We’re resigned to not having any baseball this year. We just don’t see how they’ll be able to pack 40,000 people into a Stadium with this virus still out there. No baseball, no football, no basketball. It’s all gone. Dad, to his credit, said that he would sacrifice himself to the virus if it meant that his children and grandchildren could watch sports again. What else can you say other than that he’s a true American patriot that has the country’s best interests at heart? I wish there were more like Dad who understood that what’s really important is getting back to the ballgames. Until we have that I don’t think we ever get back to normal.

  10. Rich Stein

    My girlfriend and I are incredibly lucky. We both have decent paying jobs that will still be there and we are healthy and safe. I recognize that, where we live, not many are as lucky and are essential workers – and they are low wage workers at that. We are lucky that we can take it call in perspective, afford our rent and food, and even work from home.

    We both know people infected with COVID, we know people who lost their jobs or are furloughed, and we know people who are ER nurses taking care of patients. It is hard to think of their pain and struggle and not feel guilty that we are generally fine and unaffected (so far, knock on wood) either health wise or financially. I’ll even be able to put myself on even better financial footing with a $1200 check from the feds. I think I will donate some of that to a local healthcare organization.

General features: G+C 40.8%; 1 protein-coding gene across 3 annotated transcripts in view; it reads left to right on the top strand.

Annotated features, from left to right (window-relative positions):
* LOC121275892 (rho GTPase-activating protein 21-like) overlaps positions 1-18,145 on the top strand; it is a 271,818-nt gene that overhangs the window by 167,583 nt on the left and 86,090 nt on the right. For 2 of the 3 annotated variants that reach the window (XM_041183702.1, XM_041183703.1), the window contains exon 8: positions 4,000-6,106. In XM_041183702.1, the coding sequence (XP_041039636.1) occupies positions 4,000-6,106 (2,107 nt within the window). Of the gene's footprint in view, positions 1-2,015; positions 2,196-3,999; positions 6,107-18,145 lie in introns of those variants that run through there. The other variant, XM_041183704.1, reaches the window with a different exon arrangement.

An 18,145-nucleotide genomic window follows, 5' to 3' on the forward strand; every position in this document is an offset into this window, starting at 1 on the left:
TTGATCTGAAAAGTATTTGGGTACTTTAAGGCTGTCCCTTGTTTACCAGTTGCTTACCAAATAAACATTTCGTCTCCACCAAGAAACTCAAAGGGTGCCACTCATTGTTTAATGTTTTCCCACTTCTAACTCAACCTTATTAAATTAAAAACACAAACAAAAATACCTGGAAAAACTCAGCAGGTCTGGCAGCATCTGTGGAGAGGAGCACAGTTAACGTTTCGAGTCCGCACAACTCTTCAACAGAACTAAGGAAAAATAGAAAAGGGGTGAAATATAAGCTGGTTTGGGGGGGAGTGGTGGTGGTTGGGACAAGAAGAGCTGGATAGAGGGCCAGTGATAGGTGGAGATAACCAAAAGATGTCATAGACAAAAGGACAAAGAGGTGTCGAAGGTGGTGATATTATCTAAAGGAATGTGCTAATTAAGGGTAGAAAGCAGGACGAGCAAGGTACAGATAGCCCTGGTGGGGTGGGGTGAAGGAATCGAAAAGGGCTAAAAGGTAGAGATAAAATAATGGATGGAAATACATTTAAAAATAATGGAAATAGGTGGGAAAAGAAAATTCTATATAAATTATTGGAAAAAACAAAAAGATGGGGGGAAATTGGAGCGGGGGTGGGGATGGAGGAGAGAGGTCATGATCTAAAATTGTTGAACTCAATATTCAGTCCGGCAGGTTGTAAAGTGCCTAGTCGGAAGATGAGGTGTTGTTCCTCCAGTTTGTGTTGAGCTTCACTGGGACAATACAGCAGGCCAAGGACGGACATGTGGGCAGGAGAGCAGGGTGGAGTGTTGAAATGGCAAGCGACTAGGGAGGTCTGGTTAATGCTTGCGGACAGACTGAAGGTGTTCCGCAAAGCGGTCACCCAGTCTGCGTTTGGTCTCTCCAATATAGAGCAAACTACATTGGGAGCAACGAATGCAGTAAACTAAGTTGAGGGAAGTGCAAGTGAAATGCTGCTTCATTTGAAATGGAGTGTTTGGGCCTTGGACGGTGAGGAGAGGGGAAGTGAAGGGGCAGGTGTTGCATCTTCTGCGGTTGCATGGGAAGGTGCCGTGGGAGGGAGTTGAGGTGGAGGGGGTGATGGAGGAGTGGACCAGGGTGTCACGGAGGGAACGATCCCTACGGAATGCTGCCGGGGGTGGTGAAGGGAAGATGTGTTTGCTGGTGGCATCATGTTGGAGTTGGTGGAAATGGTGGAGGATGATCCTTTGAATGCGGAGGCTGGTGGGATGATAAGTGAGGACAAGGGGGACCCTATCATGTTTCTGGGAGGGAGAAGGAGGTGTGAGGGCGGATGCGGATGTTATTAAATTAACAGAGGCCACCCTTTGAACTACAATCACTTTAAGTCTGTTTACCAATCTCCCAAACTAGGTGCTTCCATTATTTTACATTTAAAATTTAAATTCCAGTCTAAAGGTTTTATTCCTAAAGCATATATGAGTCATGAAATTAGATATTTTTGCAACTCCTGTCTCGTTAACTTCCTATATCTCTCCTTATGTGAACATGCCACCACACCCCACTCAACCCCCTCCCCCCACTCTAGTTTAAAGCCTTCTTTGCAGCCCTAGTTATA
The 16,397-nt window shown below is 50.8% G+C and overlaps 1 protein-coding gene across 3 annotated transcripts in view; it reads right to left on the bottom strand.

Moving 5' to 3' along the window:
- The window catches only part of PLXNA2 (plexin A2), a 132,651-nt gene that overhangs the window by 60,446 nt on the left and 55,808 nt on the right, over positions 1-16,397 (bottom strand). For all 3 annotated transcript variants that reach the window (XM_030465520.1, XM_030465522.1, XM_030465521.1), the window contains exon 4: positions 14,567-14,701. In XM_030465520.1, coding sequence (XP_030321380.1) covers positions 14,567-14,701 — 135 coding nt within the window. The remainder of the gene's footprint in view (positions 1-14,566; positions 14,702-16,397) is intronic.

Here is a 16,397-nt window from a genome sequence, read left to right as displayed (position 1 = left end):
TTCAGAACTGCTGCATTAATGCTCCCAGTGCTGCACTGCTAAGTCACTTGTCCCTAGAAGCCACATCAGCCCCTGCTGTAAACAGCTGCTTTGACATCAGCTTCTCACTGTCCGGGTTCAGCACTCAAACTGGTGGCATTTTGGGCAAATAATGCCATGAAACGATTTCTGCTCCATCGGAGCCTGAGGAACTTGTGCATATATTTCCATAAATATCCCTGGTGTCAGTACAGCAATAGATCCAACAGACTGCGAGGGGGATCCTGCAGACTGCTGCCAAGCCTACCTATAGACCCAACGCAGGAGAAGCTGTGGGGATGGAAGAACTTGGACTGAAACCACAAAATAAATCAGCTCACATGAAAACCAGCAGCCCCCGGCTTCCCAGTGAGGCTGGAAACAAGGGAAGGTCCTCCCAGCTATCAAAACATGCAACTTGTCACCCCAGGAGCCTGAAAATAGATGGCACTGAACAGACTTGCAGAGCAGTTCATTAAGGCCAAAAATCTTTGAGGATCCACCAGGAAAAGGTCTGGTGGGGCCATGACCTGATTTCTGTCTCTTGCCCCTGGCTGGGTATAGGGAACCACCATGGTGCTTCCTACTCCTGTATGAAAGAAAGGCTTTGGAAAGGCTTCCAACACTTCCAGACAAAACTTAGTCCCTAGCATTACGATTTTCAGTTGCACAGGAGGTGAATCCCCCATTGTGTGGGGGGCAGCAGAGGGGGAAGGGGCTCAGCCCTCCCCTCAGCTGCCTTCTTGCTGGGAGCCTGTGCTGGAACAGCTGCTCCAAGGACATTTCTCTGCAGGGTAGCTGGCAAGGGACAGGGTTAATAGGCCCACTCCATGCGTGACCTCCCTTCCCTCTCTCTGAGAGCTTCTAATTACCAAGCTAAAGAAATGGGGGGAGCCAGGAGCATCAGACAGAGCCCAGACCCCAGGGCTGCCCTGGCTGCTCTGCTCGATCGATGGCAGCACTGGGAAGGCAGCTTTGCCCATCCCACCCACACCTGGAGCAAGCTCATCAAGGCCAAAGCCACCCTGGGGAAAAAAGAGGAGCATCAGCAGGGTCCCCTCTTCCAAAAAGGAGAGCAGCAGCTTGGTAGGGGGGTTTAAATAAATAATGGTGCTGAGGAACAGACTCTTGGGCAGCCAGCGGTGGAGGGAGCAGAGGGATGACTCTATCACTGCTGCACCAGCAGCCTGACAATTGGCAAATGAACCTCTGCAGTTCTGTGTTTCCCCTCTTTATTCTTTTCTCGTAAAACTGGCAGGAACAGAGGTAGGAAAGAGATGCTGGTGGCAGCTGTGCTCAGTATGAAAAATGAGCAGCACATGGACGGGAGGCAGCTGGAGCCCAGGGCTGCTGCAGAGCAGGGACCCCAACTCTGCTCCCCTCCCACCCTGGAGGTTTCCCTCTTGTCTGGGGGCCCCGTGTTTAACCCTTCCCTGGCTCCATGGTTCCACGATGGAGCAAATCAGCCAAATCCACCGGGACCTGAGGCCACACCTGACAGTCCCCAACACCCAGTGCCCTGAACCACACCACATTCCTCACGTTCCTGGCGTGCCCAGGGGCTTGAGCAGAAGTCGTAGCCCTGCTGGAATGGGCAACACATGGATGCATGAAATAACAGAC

The biggest challenges for me are more emotional and mental: not being able to see my family and friends, or even my coworkers. Not being able to go to something as simple as a baseball game. Not being able to go and enjoy hanging out at Stan’s or Billy’s. Or just to even go to our favorite restaurant. Not being able to do any of these things, bluntly, sucks. I mope about it and think to summer days at Yankee Stadium or the beach or just a BBQ with friends.

    But that all goes away when I lay awake at 3 am, all is quiet, and then I hear in the distance an ambulance with sirens blaring carrying someone on their way to the Allen Hospital in Inwood. Then, everything is brought back into perspective.

  11. The Original Drew

    COVID-19 has effected two people close to me. They have lost a co-worker and a family member to the virus. They both died alone in a hospital, which I can’t imagine the heartbreak for the families that not only did you love a loved one, but that because of the nature of this whole ordeal they couldn’t even be there to comfort them in their time of need.